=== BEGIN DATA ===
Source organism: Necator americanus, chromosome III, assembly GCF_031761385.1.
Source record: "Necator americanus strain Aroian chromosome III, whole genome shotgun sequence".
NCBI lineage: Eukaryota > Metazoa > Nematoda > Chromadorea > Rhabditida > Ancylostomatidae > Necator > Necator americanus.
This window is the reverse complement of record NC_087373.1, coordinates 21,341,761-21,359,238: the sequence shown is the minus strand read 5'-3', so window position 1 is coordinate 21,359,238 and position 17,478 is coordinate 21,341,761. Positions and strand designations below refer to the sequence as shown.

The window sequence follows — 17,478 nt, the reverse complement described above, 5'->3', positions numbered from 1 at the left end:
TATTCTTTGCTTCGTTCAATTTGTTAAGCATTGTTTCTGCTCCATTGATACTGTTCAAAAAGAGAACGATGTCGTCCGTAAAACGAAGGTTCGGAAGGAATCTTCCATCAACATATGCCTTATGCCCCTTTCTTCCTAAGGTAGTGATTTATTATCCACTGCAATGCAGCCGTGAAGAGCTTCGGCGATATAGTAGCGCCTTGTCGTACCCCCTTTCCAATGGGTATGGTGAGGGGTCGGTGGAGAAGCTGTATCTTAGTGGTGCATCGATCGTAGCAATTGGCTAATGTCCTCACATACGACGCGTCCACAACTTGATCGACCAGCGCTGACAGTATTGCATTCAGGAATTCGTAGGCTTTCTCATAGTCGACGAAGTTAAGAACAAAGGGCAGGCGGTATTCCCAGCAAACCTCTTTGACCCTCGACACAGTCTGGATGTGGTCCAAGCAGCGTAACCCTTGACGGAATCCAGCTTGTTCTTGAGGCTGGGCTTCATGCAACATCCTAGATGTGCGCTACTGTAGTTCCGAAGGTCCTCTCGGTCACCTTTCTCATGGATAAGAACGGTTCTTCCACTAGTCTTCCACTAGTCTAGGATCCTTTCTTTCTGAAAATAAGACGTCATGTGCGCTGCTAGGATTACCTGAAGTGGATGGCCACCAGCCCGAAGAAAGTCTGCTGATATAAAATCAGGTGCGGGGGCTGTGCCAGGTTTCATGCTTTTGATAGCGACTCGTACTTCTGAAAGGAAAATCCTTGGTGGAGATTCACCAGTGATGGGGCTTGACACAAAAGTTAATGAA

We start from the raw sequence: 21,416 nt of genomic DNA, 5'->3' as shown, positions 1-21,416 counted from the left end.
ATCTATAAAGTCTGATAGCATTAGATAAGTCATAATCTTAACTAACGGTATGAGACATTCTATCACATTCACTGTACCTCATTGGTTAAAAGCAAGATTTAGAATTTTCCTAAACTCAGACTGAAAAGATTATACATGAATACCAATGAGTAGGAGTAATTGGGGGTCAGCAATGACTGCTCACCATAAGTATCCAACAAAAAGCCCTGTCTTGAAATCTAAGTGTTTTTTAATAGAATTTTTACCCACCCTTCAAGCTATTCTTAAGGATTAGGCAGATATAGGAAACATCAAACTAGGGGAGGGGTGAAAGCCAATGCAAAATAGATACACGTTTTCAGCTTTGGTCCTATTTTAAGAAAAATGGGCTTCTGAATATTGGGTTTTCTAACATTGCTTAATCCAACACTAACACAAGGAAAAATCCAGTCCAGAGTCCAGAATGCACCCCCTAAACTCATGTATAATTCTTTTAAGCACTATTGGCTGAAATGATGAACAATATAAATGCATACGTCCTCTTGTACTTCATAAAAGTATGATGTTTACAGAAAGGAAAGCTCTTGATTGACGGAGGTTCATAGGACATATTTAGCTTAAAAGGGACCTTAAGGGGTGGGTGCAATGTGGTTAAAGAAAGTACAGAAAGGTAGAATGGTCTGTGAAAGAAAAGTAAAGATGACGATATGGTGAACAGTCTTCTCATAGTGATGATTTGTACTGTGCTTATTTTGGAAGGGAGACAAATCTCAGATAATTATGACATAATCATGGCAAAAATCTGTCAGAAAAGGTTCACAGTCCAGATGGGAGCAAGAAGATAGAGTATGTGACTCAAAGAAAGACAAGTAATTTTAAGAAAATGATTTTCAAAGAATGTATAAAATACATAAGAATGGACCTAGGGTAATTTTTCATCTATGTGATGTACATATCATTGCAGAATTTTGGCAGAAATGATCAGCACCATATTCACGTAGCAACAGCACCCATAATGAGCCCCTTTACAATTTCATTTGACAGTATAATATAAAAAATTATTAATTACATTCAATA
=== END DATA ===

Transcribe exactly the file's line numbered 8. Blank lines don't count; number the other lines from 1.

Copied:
ATCTATAAAGTCTGATAGCATTAGATAAGTCATAATCTTAACTAACGGTATGAGACATTCTATCACATTCACTGTACCTCATTGGTTAAAAGCAAGATTTAGAATTTTCCTAAACTCAGACTGAAAAGATTATACATGAATACCAATGAGTAGGAGTAATTGGGGGTCAGCAATGACTGCTCACCATAAGTATCCAACAAAAAGCCCTGTCTTGAAATCTAAGTGTTTTTTAATAGAATTTTTACCCACCCTTCAAGCTATTCTTAAGGATTAGGCAGATATAGGAAACATCAAACTAGGGGAGGGGTGAAAGCCAATGCAAAATAGATACACGTTTTCAGCTTTGGTCCTATTTTAAGAAAAATGGGCTTCTGAATATTGGGTTTTCTAACATTGCTTAATCCAACACTAACACAAGGAAAAATCCAGTCCAGAGTCCAGAATGCACCCCCTAAACTCATGTATAATTCTTTTAAGCACTATTGGCTGAAATGATGAACAATATAAATGCATACGTCCTCTTGTACTTCATAAAAGTATGATGTTTACAGAAAGGAAAGCTCTTGATTGACGGAGGTTCATAGGACATATTTAGCTTAAAAGGGACCTTAAGGGGTGGGTGCAATGTGGTTAAAGAAAGTACAGAAAGGTAGAATGGTCTGTGAAAGAAAAGTAAAGATGACGATATGGTGAACAGTCTTCTCATAGTGATGATTTGTACTGTGCTTATTTTGGAAGGGAGACAAATCTCAGATAATTATGACATAATCATGGCAAAAATCTGTCAGAAAAGGTTCACAGTCCAGATGGGAGCAAGAAGATAGAGTATGTGACTCAAAGAAAGACAAGTAATTTTAAGAAAATGATTTTCAAAGAATGTATAAAATACATAAGAATGGACCTAGGGTAATTTTTCATCTATGTGATGTACATATCATTGCAGAATTTTGGCAGAAATGATCAGCACCATATTCACGTAGCAACAGCACCCATAATGAGCCCCTTTACAATTTCATTTGACAGTATAATATAAAAAATTATTAATTACATTCAATA